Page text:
Pigeot-Remy S.,CNRS Research on Catalysis and Environment in Lyon |
Pigeot-Remy S.,Ahlstrom |
Pigeot-Remy S.,CNRS Laboratory for Microbiology, Adaptation & Pathogenesis |
Real P.,CNRS Research on Catalysis and Environment in Lyon |
And 7 more authors.
Applied Catalysis B: Environmental | Year: 2013
The effects of UV-A and UV-C radiation on fungal spores were investigated before and after their germination in photocatalytic and non-photocatalytic air filters commonly used in heating, ventilating, and air conditioning (HVAC) systems.Immediately after the coating of spores on filters, exposure to both types of UV radiation induced the appearance of an inactivation threshold for long durations of exposure probably resulting from the presence of Aspergillus niger spores inside the activated charcoal layer. The use of a thin photocatalytic filter without activated charcoal demonstrated a better disinfection efficiency with total inactivation of the spores, due to an optimal contact between spores and TiO2 coating.The effects of UV radiation were then assessed on spore germination for both types of filters. The inactivation of spores in illuminated photocatalytic filters resulted in an irreversible inhibition of the fungal germination under UV-A or UV-C radiation. In contrast, fungal spores were able to germinate in non-photocatalytic filters despite previous exposure to both types of UV radiation. The monitoring of ergosterol amounts, the major sterol of fungal membranes, corroborated these results.Finally, UV-A or UV-C radiation exposure of filters after spore germination had a lesser disinfection efficiency than experiments whereby spores had just been applied onto the filters, due to the absence of contact between the biological pollutants and the photocatalyst coating.Our results thus demonstrated the interest to use photocatalytic filters ensuring optimal contact between pollutants and TiO2 coating to lead to a total inactivation of fungal spores in filters of HVAC systems. © 2013 Elsevier B.V.
Cherrad S.,Bayer CropScience |
Girard V.,Bayer CropScience |
Dieryckx C.,Bayer CropScience |
Goncalves I.R.,Bayer CropScience |
And 7 more authors.
Metallomics | Year: 2012
Although essential in many cellular processes, metals become toxic when they are present in excess and constitute a global environmental hazard. To overcome this stress, fungi have evolved several mechanisms at both intracellular and extracellular levels. In particular, fungi are well known for their ability to secrete a large panel of proteins. However, their role in the adaptation of fungi to metal toxicity has not yet been investigated. To address this question, here, the fungus Botrytis cinerea was challenged to copper, zinc, nickel or cadmium stress and secreted proteins were collected and separated by 2D-PAGE. One hundred and sixteen spots whose volume varied under at least one tested condition were observed on 2D gels. Densitometric analyses revealed that the secretome signature in response to cadmium was significantly different from those obtained with the other metals. Fifty-five of these 116 spots were associated with unique proteins and functional classification revealed that the production of oxidoreductases and cell-wall degrading enzymes was modified in response to metals. Promoter analysis disclosed that PacC/Rim101 sites were statistically over-represented in the upstream sequences of the 31 genes corresponding to the varying unique spots suggesting a possible link between pH regulation and metal response in B. cinerea. © 2012 The Royal Society of Chemistry.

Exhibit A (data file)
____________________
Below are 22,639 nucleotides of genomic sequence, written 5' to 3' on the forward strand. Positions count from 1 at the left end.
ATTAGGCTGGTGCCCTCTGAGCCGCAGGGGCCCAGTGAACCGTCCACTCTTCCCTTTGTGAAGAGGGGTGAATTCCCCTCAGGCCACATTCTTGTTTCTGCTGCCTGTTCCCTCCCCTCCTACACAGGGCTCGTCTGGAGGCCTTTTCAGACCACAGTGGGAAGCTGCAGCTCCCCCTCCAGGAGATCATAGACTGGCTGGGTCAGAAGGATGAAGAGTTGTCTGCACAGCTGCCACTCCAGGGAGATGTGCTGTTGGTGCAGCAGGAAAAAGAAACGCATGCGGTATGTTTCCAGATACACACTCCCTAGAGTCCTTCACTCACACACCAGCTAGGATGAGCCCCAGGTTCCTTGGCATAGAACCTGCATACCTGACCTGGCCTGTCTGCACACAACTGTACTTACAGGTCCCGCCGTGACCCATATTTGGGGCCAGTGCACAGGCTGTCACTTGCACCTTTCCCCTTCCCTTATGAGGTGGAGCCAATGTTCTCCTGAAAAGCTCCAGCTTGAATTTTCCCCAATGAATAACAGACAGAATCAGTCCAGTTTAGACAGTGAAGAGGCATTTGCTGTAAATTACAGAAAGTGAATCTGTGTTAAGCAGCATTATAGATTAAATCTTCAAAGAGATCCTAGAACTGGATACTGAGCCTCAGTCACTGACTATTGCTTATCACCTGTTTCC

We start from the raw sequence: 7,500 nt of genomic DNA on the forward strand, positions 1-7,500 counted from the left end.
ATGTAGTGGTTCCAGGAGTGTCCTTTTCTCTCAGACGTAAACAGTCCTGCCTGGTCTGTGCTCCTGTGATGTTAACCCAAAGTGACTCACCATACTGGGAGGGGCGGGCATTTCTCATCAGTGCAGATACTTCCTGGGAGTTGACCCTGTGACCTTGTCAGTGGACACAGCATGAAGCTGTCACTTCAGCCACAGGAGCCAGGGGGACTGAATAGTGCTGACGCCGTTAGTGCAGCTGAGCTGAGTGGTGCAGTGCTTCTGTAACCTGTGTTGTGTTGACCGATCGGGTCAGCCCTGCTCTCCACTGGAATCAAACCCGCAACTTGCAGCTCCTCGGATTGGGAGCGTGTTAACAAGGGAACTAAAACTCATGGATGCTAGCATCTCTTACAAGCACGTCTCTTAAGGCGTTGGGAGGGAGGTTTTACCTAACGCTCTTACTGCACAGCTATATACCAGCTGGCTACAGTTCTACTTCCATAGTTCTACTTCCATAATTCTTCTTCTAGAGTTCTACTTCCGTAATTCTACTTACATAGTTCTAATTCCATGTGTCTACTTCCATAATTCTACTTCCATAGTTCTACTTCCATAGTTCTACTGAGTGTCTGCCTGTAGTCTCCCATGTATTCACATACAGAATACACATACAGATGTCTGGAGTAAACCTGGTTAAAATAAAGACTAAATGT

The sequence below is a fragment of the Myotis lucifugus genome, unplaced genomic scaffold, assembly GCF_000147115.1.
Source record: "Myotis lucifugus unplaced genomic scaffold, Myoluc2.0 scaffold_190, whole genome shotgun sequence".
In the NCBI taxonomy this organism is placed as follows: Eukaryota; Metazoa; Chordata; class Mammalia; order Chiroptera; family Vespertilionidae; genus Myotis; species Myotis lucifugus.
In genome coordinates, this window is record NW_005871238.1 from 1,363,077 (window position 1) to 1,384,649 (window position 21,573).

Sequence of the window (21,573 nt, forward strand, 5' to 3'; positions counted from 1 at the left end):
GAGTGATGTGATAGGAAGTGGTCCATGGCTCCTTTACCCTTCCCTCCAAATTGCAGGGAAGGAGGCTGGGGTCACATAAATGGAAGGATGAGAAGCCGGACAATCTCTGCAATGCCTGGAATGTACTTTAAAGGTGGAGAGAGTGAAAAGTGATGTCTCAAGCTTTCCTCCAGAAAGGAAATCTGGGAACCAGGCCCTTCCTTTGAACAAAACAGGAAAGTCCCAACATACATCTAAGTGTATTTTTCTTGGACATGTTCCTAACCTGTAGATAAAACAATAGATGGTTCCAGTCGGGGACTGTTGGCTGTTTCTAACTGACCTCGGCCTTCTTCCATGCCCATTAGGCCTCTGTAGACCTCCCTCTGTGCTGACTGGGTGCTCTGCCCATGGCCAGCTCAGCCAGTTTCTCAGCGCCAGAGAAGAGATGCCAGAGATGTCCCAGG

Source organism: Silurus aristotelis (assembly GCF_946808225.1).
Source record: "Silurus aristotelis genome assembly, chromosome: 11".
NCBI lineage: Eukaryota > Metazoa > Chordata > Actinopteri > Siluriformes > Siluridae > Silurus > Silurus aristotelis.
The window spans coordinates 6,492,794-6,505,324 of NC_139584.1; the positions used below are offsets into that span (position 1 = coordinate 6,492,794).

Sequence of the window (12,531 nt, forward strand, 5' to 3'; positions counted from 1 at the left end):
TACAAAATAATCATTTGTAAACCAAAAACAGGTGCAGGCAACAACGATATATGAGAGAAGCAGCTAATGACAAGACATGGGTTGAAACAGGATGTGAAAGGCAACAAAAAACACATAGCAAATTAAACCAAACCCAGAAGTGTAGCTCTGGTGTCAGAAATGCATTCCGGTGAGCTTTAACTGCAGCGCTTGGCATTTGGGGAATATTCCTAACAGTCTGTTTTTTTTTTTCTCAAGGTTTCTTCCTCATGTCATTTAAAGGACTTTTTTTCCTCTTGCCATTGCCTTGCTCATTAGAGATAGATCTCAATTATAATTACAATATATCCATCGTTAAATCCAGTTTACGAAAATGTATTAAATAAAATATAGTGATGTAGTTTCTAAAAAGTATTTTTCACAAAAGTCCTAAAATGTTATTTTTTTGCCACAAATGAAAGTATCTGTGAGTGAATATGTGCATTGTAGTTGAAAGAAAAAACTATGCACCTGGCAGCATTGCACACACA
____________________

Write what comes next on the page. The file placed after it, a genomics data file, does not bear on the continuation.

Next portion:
Vacher S.,Conidia |
Hernandez C.,Conidia |
Bartschi C.,CNRS Laboratory for Microbiology, Adaptation & Pathogenesis |
Poussereau N.,CNRS Laboratory for Microbiology, Adaptation & Pathogenesis
Building and Environment | Year: 2010
Biocide-free and biocide-treated plasterboards as well as aluminum plate as a reference material normally considered as being insensitive to mould growth have been used as substrate to check the influence of different common wall coverings, i.e. paints and wall papers, on fungal growth. The results described in this paper show that any non-biodegradable material (such as aluminum) can become a substrate to fungal infestation once painted or wall paper applied, depending on the type of paint or wall paper used. Moreover, a biodegradable material treated with a biocide (biocide-treated plasterboard) offers partial resistance to fungal growth at a biodegradable surface covering. The main conclusion of this study is that composition of the surface covering applied on building materials is as important as the substrate itself when considering the bioreceptivity of this material to potential fungal infestation. Accordingly, any discussion on the ability of a given building material to resist or not to fungal infestation must refer to the exact composition of the surface covering (paint, varnish, wall paper, etc). This has not often been the case in many of the previous studies published on the topic. © 2009 Elsevier Ltd. All rights reserved.